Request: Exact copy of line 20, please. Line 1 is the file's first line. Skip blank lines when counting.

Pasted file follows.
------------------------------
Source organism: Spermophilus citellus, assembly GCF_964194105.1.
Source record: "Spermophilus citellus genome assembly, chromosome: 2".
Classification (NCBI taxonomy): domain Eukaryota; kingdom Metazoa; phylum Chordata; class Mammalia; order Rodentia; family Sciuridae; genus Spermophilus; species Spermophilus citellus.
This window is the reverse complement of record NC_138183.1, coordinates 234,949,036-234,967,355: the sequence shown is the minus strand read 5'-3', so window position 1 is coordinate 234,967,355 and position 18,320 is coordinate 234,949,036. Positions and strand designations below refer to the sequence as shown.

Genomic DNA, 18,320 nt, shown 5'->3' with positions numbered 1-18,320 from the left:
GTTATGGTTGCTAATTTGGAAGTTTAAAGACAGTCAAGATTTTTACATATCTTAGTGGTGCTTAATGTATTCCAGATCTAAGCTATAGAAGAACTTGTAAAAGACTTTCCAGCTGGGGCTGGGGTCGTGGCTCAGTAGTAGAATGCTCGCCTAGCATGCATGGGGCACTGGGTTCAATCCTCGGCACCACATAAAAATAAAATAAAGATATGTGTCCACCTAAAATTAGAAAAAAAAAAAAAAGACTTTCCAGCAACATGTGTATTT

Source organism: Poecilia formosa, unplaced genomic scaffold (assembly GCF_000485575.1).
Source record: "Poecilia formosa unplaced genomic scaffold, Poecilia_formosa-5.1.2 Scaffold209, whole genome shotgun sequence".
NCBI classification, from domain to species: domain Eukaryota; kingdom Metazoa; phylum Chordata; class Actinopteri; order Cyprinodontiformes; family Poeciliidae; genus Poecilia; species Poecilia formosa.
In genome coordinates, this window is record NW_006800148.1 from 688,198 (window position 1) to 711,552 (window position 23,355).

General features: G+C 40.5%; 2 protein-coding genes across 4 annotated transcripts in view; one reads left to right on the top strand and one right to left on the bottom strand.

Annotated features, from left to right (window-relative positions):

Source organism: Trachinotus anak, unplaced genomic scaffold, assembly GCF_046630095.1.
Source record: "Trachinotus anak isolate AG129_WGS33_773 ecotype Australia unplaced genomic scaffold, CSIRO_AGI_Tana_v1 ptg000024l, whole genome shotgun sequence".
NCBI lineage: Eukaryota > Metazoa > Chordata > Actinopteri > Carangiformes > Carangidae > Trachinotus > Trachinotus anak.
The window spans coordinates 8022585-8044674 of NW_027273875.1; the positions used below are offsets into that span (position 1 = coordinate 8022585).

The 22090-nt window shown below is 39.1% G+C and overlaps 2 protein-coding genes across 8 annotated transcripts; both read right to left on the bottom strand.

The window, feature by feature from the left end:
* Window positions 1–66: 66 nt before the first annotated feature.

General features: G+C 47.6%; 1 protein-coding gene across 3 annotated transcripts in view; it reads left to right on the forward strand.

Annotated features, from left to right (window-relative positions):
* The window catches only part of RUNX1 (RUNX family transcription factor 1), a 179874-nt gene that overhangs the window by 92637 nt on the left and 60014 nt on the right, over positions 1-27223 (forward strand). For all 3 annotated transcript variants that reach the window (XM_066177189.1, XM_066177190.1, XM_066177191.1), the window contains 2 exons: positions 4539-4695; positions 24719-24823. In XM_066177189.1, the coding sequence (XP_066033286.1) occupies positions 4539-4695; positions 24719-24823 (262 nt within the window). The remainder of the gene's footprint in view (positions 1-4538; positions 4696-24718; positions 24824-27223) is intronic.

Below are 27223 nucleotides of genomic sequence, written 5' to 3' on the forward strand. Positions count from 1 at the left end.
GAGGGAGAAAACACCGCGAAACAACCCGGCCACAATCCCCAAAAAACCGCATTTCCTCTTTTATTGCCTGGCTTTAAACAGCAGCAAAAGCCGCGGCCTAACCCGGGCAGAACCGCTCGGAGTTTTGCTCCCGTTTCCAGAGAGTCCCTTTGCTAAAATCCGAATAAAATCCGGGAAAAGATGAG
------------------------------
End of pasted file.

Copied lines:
General features: G+C 47.6%; 1 protein-coding gene across 3 annotated transcripts in view; it reads left to right on the forward strand.